Generally, I encountered three big systems for limiting the amount of magic that characters can wield at a given time in my RPG career. Grossly simplified they belong to one of three groups: Mana-Systems, Backlash-systems, and Magic Slot-allotments. Of course these come at different names in other systems, but their ideas are there
Pay the Price-Systems aka “Mana” et al.
Mana systems generally come with a set number of magic points that can be spent on spells. Most spells take several of these points and balance the used amount with the power of the spell: the more powerful, the more points it takes. For example the-dark-eye-4 uses that approach. In call-of-cthulhu your price is sanity, making it almost-mana, and the life or stamina of a character also can step in as mana replacement in many other systems.
I think they offer a huge variety, as you can drain that mana pool with a huge variety of setups, but their main drawback is bookkeeping.
When most spells only cost a single point an that is not linked to a vital statistic, the system becomes pretty much a Magic Slot.
Magic-slots usually represent a single cast of a (baseline) spell. This makes tracking easier, no matter if you need to choose your slots first (as a dnd-3.5 wizard needs to) or can spend them willy-nilly as a l5r-4e shugenja. The downside I see is that we don’t get the same balancing fine thread screw as in a Mana-system but at increased usability.
Some variants also allocate levels to slots to try and balance the power of spells to their usage.
Fighting the Backlash
A totally different approach is gone in shadowrun: you can cast as much as you want, but each spell kicks you in your shins and can damage you. The premise here is, that magic has a Price of Power (TV-Tropes warning) – but there is a mechanic that allows you to resist that damage. It is somewhat related to Mana-systems in that you pay for magic with a statistic (typically health, stamina or sanity) but got a chance to resist that loss.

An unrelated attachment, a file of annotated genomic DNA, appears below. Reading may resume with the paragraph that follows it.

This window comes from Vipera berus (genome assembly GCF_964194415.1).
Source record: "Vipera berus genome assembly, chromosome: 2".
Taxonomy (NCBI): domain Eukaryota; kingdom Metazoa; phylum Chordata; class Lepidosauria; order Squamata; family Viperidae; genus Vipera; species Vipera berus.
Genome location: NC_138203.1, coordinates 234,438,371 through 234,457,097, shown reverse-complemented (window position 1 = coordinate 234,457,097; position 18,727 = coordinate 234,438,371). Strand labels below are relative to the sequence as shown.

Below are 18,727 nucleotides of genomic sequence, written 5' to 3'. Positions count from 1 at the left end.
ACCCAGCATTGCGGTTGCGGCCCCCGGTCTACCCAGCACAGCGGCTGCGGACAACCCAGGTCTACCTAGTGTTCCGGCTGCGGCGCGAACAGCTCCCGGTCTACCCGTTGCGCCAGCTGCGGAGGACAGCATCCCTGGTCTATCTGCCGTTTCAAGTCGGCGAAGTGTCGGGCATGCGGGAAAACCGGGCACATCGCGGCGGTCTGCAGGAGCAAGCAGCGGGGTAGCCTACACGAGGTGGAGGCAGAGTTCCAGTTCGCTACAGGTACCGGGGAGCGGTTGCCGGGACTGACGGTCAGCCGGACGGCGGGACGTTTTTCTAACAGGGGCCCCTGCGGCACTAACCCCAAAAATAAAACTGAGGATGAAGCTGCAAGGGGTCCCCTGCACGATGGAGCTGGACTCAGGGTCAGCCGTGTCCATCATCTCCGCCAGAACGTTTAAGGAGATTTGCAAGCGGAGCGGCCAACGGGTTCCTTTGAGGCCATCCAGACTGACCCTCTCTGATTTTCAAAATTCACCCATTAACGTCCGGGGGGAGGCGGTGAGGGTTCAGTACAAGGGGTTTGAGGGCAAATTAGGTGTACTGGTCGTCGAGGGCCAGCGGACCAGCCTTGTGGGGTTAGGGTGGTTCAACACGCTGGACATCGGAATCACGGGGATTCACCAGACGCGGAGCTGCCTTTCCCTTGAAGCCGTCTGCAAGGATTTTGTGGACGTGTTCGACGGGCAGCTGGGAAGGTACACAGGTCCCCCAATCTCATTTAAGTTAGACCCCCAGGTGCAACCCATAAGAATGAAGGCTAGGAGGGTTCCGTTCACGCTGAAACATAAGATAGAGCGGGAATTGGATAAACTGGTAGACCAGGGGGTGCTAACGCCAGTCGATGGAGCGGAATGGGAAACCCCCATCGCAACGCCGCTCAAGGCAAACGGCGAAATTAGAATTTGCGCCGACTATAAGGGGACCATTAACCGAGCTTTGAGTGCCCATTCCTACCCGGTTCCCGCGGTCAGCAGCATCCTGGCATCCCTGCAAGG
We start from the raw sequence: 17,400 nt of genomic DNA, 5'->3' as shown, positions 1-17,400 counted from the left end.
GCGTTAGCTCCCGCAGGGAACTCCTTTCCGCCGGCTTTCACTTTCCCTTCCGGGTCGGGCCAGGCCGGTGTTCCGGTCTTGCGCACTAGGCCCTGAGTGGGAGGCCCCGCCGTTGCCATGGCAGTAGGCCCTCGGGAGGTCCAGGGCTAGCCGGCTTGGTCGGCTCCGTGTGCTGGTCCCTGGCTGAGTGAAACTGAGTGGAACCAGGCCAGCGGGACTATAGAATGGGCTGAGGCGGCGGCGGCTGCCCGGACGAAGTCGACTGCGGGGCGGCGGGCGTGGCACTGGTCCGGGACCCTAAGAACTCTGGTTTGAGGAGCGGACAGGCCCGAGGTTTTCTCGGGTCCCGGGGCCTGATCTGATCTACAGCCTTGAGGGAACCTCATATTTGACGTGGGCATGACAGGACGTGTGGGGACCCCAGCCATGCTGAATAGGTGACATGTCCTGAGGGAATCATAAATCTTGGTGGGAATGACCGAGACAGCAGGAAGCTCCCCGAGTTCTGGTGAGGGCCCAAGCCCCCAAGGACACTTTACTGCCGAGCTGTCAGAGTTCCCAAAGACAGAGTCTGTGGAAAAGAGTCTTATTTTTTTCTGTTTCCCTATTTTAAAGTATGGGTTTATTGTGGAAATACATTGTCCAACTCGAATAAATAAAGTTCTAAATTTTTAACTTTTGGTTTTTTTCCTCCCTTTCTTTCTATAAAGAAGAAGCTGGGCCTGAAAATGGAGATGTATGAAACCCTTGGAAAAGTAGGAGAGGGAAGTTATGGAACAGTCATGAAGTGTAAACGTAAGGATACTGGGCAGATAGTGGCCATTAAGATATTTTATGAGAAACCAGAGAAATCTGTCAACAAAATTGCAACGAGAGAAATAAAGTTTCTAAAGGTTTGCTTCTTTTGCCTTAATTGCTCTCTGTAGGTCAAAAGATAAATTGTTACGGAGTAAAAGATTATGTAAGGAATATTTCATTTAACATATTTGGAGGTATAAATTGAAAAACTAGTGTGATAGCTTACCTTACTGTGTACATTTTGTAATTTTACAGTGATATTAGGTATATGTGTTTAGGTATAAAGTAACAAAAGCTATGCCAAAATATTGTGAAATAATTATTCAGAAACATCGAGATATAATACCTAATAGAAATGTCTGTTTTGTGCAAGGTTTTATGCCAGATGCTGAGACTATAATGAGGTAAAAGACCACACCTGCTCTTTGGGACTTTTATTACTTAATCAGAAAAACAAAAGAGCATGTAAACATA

The downside here is clearly increased rolling but at the benefit of occasionally more magic. Or less. Or actually giving magic a proper risk.
The Balancing act
Now, with the basis out of the way:
What design maxims should determine a choice between those three systems (or alternatives)?
Are there inherent factors that make a magic-limiter system fit better to a specific approach to designing a game than others or does a specific magic-limiter system grow naturally from a specific approach to gaming?
Example questions that might help to answer what counts as a design maxim for this question:
- Might X-system better suited for a simulatoric/dynamic/whatever approach to designing an RPG than a Y-system?
- Can a goal of how the game is to be played or what stories should develop be the factor to decide what kind of system to choose?
- Might dice/game mechanics make one system a superior choice over others?
- What considerations in streamlining the game mechanics can sway the needle between magic-limiting mechanics?